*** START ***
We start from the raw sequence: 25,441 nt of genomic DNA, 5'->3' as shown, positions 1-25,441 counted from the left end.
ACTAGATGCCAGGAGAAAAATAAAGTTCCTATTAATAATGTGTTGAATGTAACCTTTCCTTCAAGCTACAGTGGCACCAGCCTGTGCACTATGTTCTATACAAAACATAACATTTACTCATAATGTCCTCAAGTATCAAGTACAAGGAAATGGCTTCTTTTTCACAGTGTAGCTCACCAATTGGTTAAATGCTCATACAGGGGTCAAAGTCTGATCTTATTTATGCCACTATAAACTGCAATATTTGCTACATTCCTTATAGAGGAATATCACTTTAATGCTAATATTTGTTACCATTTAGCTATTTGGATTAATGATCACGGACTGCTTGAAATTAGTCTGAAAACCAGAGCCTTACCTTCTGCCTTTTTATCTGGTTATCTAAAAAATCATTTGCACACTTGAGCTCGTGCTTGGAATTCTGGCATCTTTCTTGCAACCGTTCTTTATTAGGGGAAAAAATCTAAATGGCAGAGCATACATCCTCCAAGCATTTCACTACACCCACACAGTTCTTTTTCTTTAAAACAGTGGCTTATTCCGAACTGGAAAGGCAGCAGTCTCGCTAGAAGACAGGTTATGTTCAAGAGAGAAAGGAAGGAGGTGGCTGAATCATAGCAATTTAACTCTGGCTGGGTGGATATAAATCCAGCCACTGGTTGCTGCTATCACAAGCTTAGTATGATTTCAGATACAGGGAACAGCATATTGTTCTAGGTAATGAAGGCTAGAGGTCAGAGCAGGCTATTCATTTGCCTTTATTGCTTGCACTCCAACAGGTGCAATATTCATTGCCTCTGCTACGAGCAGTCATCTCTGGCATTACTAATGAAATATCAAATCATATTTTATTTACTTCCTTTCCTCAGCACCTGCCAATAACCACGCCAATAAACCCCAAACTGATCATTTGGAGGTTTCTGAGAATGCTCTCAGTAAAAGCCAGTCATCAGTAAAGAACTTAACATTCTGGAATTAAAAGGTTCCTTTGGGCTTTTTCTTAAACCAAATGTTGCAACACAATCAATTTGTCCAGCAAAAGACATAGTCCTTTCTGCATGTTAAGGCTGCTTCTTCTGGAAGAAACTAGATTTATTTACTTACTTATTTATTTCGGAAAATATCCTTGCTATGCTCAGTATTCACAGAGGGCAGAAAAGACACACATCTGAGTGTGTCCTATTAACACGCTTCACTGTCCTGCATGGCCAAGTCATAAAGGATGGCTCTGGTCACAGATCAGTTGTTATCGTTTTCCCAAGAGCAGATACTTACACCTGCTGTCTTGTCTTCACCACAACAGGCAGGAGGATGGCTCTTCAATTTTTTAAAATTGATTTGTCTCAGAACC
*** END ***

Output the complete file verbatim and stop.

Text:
We start from the raw sequence: 25,441 nt of genomic DNA, 5'->3' as shown, positions 1-25,441 counted from the left end.
ACTAGATGCCAGGAGAAAAATAAAGTTCCTATTAATAATGTGTTGAATGTAACCTTTCCTTCAAGCTACAGTGGCACCAGCCTGTGCACTATGTTCTATACAAAACATAACATTTACTCATAATGTCCTCAAGTATCAAGTACAAGGAAATGGCTTCTTTTTCACAGTGTAGCTCACCAATTGGTTAAATGCTCATACAGGGGTCAAAGTCTGATCTTATTTATGCCACTATAAACTGCAATATTTGCTACATTCCTTATAGAGGAATATCACTTTAATGCTAATATTTGTTACCATTTAGCTATTTGGATTAATGATCACGGACTGCTTGAAATTAGTCTGAAAACCAGAGCCTTACCTTCTGCCTTTTTATCTGGTTATCTAAAAAATCATTTGCACACTTGAGCTCGTGCTTGGAATTCTGGCATCTTTCTTGCAACCGTTCTTTATTAGGGGAAAAAATCTAAATGGCAGAGCATACATCCTCCAAGCATTTCACTACACCCACACAGTTCTTTTTCTTTAAAACAGTGGCTTATTCCGAACTGGAAAGGCAGCAGTCTCGCTAGAAGACAGGTTATGTTCAAGAGAGAAAGGAAGGAGGTGGCTGAATCATAGCAATTTAACTCTGGCTGGGTGGATATAAATCCAGCCACTGGTTGCTGCTATCACAAGCTTAGTATGATTTCAGATACAGGGAACAGCATATTGTTCTAGGTAATGAAGGCTAGAGGTCAGAGCAGGCTATTCATTTGCCTTTATTGCTTGCACTCCAACAGGTGCAATATTCATTGCCTCTGCTACGAGCAGTCATCTCTGGCATTACTAATGAAATATCAAATCATATTTTATTTACTTCCTTTCCTCAGCACCTGCCAATAACCACGCCAATAAACCCCAAACTGATCATTTGGAGGTTTCTGAGAATGCTCTCAGTAAAAGCCAGTCATCAGTAAAGAACTTAACATTCTGGAATTAAAAGGTTCCTTTGGGCTTTTTCTTAAACCAAATGTTGCAACACAATCAATTTGTCCAGCAAAAGACATAGTCCTTTCTGCATGTTAAGGCTGCTTCTTCTGGAAGAAACTAGATTTATTTACTTACTTATTTATTTCGGAAAATATCCTTGCTATGCTCAGTATTCACAGAGGGCAGAAAAGACACACATCTGAGTGTGTCCTATTAACACGCTTCACTGTCCTGCATGGCCAAGTCATAAAGGATGGCTCTGGTCACAGATCAGTTGTTATCGTTTTCCCAAGAGCAGATACTTACACCTGCTGTCTTGTCTTCACCACAACAGGCAGGAGGATGGCTCTTCAATTTTTTAAAATTGATTTGTCTCAGAACC